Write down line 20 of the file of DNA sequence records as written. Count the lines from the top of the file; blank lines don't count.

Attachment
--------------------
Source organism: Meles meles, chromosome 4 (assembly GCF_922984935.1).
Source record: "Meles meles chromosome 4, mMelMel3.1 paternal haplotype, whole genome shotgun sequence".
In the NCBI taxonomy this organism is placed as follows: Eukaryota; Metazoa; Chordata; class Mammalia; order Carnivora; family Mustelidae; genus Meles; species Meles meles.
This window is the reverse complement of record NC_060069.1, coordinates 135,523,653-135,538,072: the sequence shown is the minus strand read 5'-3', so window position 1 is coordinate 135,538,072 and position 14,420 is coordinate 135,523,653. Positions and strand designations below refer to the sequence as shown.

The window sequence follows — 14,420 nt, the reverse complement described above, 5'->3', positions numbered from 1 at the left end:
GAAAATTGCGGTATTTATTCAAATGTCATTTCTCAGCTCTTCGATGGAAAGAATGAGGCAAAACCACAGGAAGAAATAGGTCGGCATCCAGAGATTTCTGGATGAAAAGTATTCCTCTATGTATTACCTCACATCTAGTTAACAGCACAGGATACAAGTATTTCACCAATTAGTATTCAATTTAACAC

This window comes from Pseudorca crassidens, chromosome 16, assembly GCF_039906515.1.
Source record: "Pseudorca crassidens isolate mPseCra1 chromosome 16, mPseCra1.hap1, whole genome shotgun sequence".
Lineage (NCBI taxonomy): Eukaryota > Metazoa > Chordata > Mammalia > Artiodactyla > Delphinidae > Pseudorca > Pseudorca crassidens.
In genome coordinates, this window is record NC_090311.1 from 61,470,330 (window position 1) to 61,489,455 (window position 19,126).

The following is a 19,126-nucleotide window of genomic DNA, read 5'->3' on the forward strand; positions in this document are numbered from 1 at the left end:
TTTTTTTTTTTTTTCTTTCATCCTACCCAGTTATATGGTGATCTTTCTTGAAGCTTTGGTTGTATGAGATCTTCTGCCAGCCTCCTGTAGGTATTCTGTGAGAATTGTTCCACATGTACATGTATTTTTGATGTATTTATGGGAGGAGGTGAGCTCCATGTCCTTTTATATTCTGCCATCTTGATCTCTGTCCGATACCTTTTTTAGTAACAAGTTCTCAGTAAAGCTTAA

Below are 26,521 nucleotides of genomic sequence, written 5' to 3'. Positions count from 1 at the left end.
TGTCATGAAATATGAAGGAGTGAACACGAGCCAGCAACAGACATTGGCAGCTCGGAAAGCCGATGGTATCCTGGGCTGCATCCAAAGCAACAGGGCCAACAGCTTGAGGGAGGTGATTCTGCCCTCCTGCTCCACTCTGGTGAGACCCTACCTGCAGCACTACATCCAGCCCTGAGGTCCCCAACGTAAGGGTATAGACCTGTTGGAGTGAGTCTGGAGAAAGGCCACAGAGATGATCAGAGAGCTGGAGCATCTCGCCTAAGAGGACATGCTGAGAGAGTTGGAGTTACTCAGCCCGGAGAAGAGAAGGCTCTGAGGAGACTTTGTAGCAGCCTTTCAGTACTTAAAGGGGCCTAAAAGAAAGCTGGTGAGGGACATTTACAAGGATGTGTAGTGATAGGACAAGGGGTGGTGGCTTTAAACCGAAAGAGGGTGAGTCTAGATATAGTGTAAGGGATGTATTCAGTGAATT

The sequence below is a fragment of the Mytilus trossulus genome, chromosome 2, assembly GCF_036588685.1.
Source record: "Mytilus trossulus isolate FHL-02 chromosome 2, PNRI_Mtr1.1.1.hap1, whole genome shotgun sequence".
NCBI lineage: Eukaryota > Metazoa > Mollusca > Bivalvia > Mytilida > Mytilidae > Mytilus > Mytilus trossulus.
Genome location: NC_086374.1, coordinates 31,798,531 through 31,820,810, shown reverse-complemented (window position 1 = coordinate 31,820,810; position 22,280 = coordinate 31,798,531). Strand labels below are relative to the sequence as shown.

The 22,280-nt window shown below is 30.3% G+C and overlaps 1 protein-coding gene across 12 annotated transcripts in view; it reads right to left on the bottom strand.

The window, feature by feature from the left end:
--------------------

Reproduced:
The window, feature by feature from the left end: